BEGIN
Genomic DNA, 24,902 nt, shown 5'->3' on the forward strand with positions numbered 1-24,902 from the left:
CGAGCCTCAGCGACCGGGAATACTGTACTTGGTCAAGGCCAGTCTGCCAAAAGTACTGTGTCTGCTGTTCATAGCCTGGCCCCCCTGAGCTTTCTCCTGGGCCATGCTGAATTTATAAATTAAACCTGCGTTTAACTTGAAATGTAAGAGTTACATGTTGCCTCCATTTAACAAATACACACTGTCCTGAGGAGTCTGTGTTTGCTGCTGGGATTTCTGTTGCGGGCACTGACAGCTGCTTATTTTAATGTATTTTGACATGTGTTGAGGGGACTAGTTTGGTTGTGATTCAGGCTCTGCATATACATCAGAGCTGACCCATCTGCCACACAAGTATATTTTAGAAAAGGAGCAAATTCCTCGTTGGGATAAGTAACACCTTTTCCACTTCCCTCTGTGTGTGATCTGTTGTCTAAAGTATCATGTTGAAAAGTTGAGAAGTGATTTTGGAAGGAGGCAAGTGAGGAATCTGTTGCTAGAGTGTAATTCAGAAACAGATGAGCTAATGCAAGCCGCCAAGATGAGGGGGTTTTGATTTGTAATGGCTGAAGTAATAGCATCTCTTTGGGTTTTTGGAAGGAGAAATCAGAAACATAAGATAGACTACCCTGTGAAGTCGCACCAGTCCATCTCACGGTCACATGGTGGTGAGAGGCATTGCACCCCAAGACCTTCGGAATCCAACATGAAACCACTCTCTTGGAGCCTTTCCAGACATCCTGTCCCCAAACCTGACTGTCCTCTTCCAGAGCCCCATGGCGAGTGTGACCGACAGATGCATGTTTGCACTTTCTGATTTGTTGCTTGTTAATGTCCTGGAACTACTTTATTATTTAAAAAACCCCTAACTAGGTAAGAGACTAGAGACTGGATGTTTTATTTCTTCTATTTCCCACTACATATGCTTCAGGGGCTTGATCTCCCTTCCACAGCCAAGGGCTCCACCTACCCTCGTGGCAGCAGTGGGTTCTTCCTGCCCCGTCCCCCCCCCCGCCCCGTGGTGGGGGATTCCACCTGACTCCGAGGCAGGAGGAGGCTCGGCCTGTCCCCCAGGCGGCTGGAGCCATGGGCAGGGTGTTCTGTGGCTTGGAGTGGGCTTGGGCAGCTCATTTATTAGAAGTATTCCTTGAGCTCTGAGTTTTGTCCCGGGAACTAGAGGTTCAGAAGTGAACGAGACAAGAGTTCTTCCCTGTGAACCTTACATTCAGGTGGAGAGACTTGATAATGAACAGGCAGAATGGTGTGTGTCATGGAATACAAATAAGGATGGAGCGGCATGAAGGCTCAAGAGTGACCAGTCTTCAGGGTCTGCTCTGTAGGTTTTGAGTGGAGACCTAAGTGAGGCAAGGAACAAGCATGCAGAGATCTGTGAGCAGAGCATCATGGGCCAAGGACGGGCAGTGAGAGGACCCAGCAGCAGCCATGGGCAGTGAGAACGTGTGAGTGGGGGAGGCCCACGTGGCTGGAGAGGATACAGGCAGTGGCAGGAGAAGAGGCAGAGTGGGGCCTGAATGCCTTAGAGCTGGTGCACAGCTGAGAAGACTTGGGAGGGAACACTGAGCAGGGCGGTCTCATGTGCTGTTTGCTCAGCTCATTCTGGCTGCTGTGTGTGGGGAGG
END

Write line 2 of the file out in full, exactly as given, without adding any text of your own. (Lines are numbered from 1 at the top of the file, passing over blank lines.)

CGAGCCTCAGCGACCGGGAATACTGTACTTGGTCAAGGCCAGTCTGCCAAAAGTACTGTGTCTGCTGTTCATAGCCTGGCCCCCCTGAGCTTTCTCCTGGGCCATGCTGAATTTATAAATTAAACCTGCGTTTAACTTGAAATGTAAGAGTTACATGTTGCCTCCATTTAACAAATACACACTGTCCTGAGGAGTCTGTGTTTGCTGCTGGGATTTCTGTTGCGGGCACTGACAGCTGCTTATTTTAATGTATTTTGACATGTGTTGAGGGGACTAGTTTGGTTGTGATTCAGGCTCTGCATATACATCAGAGCTGACCCATCTGCCACACAAGTATATTTTAGAAAAGGAGCAAATTCCTCGTTGGGATAAGTAACACCTTTTCCACTTCCCTCTGTGTGTGATCTGTTGTCTAAAGTATCATGTTGAAAAGTTGAGAAGTGATTTTGGAAGGAGGCAAGTGAGGAATCTGTTGCTAGAGTGTAATTCAGAAACAGATGAGCTAATGCAAGCCGCCAAGATGAGGGGGTTTTGATTTGTAATGGCTGAAGTAATAGCATCTCTTTGGGTTTTTGGAAGGAGAAATCAGAAACATAAGATAGACTACCCTGTGAAGTCGCACCAGTCCATCTCACGGTCACATGGTGGTGAGAGGCATTGCACCCCAAGACCTTCGGAATCCAACATGAAACCACTCTCTTGGAGCCTTTCCAGACATCCTGTCCCCAAACCTGACTGTCCTCTTCCAGAGCCCCATGGCGAGTGTGACCGACAGATGCATGTTTGCACTTTCTGATTTGTTGCTTGTTAATGTCCTGGAACTACTTTATTATTTAAAAAACCCCTAACTAGGTAAGAGACTAGAGACTGGATGTTTTATTTCTTCTATTTCCCACTACATATGCTTCAGGGGCTTGATCTCCCTTCCACAGCCAAGGGCTCCACCTACCCTCGTGGCAGCAGTGGGTTCTTCCTGCCCCGTCCCCCCCCCCGCCCCGTGGTGGGGGATTCCACCTGACTCCGAGGCAGGAGGAGGCTCGGCCTGTCCCCCAGGCGGCTGGAGCCATGGGCAGGGTGTTCTGTGGCTTGGAGTGGGCTTGGGCAGCTCATTTATTAGAAGTATTCCTTGAGCTCTGAGTTTTGTCCCGGGAACTAGAGGTTCAGAAGTGAACGAGACAAGAGTTCTTCCCTGTGAACCTTACATTCAGGTGGAGAGACTTGATAATGAACAGGCAGAATGGTGTGTGTCATGGAATACAAATAAGGATGGAGCGGCATGAAGGCTCAAGAGTGACCAGTCTTCAGGGTCTGCTCTGTAGGTTTTGAGTGGAGACCTAAGTGAGGCAAGGAACAAGCATGCAGAGATCTGTGAGCAGAGCATCATGGGCCAAGGACGGGCAGTGAGAGGACCCAGCAGCAGCCATGGGCAGTGAGAACGTGTGAGTGGGGGAGGCCCACGTGGCTGGAGAGGATACAGGCAGTGGCAGGAGAAGAGGCAGAGTGGGGCCTGAATGCCTTAGAGCTGGTGCACAGCTGAGAAGACTTGGGAGGGAACACTGAGCAGGGCGGTCTCATGTGCTGTTTGCTCAGCTCATTCTGGCTGCTGTGTGTGGGGAGG